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Heat preconditioning and aspirin treatment attenuate hepatic carbohydrate-related disturbances in diabetic rats

Dervisevic, Mirsada, Dimitrovska, Maja, Cipanovska, Natasa, Dinevska- Kjovkarovska, Suzana, Miova, Biljana
Journal of thermal biology 2019 v.79 pp. 190-198
animal disease models, aspirin, blood, diabetes, enzyme activity, enzymes, glucose, glycemic effect, glycogen, heat, liver, metabolism, rats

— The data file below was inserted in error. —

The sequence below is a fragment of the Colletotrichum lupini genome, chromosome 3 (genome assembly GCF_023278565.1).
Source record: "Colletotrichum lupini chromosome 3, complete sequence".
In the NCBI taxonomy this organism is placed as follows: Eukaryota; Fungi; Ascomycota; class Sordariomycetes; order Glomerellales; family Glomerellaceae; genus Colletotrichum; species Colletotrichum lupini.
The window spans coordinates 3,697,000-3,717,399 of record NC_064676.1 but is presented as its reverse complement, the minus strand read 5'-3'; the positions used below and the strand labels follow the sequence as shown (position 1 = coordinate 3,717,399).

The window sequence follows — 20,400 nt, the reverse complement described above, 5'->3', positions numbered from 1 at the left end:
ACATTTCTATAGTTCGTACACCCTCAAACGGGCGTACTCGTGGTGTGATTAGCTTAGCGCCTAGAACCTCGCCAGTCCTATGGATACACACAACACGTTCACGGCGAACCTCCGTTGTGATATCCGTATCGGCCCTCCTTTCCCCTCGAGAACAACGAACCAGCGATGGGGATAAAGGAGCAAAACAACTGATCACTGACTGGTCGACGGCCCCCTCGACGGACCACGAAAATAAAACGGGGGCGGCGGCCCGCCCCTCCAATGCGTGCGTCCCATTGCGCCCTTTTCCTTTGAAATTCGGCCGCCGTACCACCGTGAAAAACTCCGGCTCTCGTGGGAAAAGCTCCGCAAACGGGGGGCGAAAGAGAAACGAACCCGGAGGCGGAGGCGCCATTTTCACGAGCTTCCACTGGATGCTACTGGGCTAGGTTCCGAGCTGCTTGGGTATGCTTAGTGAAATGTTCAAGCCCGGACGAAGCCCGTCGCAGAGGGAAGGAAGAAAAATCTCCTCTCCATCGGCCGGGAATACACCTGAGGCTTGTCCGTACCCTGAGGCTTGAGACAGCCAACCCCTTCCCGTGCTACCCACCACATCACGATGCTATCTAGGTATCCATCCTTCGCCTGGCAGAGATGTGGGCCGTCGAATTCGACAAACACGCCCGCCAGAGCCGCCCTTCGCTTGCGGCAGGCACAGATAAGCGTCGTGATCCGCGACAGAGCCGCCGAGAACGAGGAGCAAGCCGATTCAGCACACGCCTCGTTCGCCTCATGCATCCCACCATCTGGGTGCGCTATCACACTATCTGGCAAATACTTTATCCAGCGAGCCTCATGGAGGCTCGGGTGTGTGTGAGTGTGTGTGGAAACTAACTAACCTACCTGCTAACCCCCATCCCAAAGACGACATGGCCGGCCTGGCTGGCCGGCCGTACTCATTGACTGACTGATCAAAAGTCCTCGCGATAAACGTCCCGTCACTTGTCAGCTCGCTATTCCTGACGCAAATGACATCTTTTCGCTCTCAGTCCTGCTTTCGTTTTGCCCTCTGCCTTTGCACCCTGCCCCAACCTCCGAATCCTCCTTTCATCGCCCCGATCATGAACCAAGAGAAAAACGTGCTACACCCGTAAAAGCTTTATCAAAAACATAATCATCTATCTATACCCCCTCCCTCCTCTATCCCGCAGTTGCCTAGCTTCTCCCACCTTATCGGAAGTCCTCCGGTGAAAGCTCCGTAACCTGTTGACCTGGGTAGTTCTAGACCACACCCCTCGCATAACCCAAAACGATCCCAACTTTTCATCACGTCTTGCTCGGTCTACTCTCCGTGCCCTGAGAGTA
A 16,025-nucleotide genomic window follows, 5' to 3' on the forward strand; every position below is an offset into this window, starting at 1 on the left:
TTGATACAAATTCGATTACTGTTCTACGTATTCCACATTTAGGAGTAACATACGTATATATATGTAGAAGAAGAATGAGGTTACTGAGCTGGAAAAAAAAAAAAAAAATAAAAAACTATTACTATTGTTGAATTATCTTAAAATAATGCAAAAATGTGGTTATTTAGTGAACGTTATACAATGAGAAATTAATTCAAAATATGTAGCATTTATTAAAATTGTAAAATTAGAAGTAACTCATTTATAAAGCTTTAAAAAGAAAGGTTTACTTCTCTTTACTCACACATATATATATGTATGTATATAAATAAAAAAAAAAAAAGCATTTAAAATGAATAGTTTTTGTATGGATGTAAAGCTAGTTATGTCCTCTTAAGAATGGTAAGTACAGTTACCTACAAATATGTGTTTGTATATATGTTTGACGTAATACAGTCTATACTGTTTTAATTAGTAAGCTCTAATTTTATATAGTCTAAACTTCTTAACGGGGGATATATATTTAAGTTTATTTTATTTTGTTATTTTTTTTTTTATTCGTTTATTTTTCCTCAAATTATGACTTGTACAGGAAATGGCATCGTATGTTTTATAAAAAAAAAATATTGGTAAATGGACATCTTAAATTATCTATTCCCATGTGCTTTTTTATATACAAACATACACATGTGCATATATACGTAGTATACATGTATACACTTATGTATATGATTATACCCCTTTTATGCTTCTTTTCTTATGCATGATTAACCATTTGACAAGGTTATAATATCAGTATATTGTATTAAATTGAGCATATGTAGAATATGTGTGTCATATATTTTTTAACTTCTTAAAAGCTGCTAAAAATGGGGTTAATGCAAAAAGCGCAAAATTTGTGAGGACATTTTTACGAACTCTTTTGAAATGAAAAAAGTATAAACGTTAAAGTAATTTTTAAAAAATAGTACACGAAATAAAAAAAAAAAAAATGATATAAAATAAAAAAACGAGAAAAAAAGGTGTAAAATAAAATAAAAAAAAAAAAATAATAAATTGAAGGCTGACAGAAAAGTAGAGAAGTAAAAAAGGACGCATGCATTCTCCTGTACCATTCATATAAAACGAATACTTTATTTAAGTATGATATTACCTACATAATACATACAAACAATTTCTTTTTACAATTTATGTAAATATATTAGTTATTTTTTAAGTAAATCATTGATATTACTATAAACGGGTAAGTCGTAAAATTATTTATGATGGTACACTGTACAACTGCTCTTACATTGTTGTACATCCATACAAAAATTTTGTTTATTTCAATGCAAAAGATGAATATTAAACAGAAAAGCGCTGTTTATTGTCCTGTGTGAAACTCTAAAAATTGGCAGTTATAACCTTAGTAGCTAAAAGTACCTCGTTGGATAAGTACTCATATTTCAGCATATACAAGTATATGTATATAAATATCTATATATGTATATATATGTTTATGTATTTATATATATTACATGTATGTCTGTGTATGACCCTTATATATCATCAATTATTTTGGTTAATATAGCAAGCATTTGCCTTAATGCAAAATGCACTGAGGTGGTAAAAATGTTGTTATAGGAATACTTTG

Heat preconditioning (HP) is a powerful adaptive and protective phenomenon and induces moderation of diabetic alterations in glycogen metabolism of rats. Aspirin (acetylsalicylic acid, ASA), as a multifunctional drug has also been reported to exert hypoglycemic effects in the treatment of diabetes. We estimated the effect of HP (45 min/41 ± 0.5 °C/24 h recovery) and single dose aspirin (100 mg/kg b.w./i.p) treatment over carbohydrate-related enzymes and substrates in a time-dependent (2, 7 and 14 days) manner of duration of diabetes in the liver of rats.Heat preconditioning resulted in lower liver glucose concentration, but higher HK activity and lower G6P-ase; very evident and significantly higher glycogen content and GPho-ase activity, as well as very evident and significantly lower F1,6BP-ase and higher PFK activity compared to control diabetic animals.Aspirin pretreatment of HP-diabetic animals is manifested with significantly lower blood and liver glucose, higher G6P concentration, lower G6P-ase and HK activity as well as higher Glk content and GPho-ase activity, compared both to diabetic and HP-diabetic animals.In conclusion, both HP and aspirin, as physiological and pharmacological inductors of HSP70, respectively, attenuate the carbohydrate-related disturbances in diabetic rats, with almost tendency to normalisation to the control values for most of the estimated parameters.